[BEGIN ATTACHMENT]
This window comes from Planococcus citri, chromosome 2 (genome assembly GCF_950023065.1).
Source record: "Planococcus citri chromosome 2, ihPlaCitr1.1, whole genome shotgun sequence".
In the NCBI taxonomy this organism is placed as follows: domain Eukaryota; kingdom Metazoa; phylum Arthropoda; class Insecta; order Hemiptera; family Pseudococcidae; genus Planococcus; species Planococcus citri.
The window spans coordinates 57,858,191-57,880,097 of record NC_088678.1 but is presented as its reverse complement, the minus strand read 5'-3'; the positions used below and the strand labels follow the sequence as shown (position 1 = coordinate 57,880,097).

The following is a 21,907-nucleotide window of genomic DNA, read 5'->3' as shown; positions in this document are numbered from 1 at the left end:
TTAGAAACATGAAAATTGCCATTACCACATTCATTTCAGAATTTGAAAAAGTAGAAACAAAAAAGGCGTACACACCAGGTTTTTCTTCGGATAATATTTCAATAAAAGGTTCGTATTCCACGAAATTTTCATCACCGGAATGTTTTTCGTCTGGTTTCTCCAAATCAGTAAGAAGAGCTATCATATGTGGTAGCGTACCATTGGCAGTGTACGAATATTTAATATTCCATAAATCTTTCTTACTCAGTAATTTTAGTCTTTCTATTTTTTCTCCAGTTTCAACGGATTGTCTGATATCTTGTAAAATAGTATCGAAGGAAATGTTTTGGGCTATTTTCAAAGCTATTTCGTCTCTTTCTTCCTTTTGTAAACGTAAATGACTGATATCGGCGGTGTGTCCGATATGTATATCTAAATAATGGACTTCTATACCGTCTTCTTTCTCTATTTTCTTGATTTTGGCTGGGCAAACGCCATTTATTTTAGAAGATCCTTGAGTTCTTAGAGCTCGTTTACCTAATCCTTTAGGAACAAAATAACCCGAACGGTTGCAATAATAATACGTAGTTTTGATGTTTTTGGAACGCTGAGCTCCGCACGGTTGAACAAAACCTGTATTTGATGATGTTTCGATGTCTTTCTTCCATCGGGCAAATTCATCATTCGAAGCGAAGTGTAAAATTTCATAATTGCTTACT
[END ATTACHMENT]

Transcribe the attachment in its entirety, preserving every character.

This window comes from Planococcus citri, chromosome 2 (genome assembly GCF_950023065.1).
Source record: "Planococcus citri chromosome 2, ihPlaCitr1.1, whole genome shotgun sequence".
In the NCBI taxonomy this organism is placed as follows: domain Eukaryota; kingdom Metazoa; phylum Arthropoda; class Insecta; order Hemiptera; family Pseudococcidae; genus Planococcus; species Planococcus citri.
The window spans coordinates 57,858,191-57,880,097 of record NC_088678.1 but is presented as its reverse complement, the minus strand read 5'-3'; the positions used below and the strand labels follow the sequence as shown (position 1 = coordinate 57,880,097).

The following is a 21,907-nucleotide window of genomic DNA, read 5'->3' as shown; positions in this document are numbered from 1 at the left end:
TTAGAAACATGAAAATTGCCATTACCACATTCATTTCAGAATTTGAAAAAGTAGAAACAAAAAAGGCGTACACACCAGGTTTTTCTTCGGATAATATTTCAATAAAAGGTTCGTATTCCACGAAATTTTCATCACCGGAATGTTTTTCGTCTGGTTTCTCCAAATCAGTAAGAAGAGCTATCATATGTGGTAGCGTACCATTGGCAGTGTACGAATATTTAATATTCCATAAATCTTTCTTACTCAGTAATTTTAGTCTTTCTATTTTTTCTCCAGTTTCAACGGATTGTCTGATATCTTGTAAAATAGTATCGAAGGAAATGTTTTGGGCTATTTTCAAAGCTATTTCGTCTCTTTCTTCCTTTTGTAAACGTAAATGACTGATATCGGCGGTGTGTCCGATATGTATATCTAAATAATGGACTTCTATACCGTCTTCTTTCTCTATTTTCTTGATTTTGGCTGGGCAAACGCCATTTATTTTAGAAGATCCTTGAGTTCTTAGAGCTCGTTTACCTAATCCTTTAGGAACAAAATAACCCGAACGGTTGCAATAATAATACGTAGTTTTGATGTTTTTGGAACGCTGAGCTCCGCACGGTTGAACAAAACCTGTATTTGATGATGTTTCGATGTCTTTCTTCCATCGGGCAAATTCATCATTCGAAGCGAAGTGTAAAATTTCATAATTGCTTACT